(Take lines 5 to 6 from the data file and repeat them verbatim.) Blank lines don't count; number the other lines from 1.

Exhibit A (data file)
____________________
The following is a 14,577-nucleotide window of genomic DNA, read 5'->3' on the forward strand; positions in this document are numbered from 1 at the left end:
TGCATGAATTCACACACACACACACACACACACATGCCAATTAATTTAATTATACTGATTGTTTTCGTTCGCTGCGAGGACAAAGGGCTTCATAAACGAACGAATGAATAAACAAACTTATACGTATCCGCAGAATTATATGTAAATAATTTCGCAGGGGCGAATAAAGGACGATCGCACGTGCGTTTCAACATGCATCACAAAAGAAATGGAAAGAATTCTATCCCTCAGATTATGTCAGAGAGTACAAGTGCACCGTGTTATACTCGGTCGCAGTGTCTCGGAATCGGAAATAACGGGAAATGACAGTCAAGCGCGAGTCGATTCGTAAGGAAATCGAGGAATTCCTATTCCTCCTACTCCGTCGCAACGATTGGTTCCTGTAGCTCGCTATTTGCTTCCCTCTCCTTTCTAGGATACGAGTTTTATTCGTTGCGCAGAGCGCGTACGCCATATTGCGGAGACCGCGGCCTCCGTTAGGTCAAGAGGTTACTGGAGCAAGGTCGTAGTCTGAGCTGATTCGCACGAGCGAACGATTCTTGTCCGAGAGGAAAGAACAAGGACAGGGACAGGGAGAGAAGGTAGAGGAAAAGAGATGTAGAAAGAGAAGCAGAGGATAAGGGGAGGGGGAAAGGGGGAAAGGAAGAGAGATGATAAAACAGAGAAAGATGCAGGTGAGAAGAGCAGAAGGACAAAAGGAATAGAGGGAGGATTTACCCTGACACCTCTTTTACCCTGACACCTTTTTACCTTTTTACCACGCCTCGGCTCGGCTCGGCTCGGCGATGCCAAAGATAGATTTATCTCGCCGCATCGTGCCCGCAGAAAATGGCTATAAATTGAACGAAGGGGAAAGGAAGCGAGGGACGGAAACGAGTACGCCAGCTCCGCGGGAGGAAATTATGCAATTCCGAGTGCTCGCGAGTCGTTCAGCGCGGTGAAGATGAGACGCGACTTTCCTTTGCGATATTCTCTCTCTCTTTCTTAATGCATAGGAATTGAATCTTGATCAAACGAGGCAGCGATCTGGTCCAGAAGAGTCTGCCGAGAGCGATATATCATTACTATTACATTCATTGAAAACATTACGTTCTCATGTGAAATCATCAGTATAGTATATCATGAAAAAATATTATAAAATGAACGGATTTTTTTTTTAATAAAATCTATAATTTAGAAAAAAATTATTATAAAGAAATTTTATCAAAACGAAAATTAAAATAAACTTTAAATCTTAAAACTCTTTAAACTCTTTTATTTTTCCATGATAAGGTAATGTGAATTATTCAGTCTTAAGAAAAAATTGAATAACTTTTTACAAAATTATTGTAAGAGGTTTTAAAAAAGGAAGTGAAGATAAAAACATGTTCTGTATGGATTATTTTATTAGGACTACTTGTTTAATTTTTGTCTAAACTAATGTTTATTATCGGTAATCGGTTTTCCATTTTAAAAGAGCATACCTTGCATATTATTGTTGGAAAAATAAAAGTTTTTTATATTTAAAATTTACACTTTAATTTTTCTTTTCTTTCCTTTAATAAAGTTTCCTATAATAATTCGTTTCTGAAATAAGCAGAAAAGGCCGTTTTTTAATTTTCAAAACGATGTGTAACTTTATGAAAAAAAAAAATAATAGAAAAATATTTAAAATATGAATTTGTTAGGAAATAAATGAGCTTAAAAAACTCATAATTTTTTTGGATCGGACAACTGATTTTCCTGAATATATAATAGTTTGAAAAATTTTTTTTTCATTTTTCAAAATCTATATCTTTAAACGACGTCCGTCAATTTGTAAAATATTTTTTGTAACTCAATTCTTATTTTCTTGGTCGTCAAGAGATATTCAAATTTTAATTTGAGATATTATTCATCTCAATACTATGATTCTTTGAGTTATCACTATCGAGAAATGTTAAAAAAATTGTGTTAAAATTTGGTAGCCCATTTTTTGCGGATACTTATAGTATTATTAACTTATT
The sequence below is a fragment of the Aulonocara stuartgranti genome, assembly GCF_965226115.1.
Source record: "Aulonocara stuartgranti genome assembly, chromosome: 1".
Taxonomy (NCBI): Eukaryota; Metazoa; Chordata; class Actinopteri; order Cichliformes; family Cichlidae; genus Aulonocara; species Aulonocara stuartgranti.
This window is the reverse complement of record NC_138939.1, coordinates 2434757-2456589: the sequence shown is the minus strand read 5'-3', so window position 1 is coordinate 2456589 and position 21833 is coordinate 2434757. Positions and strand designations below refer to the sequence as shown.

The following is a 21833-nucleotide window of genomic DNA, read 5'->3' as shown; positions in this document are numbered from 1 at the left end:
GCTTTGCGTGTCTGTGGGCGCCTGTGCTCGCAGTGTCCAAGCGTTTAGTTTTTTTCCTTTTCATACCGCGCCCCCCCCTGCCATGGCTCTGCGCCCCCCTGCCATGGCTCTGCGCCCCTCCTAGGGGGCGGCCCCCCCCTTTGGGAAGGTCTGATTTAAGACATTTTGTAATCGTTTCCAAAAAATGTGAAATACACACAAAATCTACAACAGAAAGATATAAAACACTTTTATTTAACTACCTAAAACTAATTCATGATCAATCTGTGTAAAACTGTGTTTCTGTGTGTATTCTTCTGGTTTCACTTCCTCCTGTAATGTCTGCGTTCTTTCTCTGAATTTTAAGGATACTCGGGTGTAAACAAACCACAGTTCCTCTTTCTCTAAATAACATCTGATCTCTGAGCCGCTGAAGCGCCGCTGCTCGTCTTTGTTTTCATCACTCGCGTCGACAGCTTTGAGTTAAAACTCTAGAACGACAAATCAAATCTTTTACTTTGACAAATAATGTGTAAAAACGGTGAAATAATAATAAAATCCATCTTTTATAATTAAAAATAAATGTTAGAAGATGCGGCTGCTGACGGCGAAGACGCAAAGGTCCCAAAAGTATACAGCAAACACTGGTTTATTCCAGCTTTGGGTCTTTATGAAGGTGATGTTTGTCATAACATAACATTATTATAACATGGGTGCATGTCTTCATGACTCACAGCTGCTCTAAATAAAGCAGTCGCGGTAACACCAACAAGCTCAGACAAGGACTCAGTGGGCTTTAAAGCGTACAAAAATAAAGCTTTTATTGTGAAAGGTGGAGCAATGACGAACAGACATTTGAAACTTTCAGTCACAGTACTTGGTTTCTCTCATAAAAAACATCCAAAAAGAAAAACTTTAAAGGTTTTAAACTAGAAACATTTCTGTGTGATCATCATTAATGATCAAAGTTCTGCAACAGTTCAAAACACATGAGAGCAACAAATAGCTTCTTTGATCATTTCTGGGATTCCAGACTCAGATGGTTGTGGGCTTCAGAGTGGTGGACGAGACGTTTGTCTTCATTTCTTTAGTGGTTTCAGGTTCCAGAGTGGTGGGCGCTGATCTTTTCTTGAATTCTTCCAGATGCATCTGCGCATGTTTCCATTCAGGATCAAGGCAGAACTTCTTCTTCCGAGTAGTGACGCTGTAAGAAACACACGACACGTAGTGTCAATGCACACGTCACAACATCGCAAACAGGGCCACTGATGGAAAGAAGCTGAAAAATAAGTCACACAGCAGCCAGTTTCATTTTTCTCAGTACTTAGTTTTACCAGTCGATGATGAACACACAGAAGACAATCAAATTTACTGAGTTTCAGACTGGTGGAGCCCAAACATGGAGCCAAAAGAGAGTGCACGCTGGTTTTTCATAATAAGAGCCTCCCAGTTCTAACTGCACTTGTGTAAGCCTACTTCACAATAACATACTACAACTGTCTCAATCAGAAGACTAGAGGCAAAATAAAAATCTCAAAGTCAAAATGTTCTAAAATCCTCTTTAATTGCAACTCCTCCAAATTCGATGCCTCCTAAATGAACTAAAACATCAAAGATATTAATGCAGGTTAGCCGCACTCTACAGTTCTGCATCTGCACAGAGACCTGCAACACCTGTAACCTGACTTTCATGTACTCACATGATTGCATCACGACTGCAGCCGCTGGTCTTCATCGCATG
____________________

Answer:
Taxonomy (NCBI): Eukaryota; Metazoa; Chordata; class Actinopteri; order Cichliformes; family Cichlidae; genus Aulonocara; species Aulonocara stuartgranti.
This window is the reverse complement of record NC_138939.1, coordinates 2434757-2456589: the sequence shown is the minus strand read 5'-3', so window position 1 is coordinate 2456589 and position 21833 is coordinate 2434757. Positions and strand designations below refer to the sequence as shown.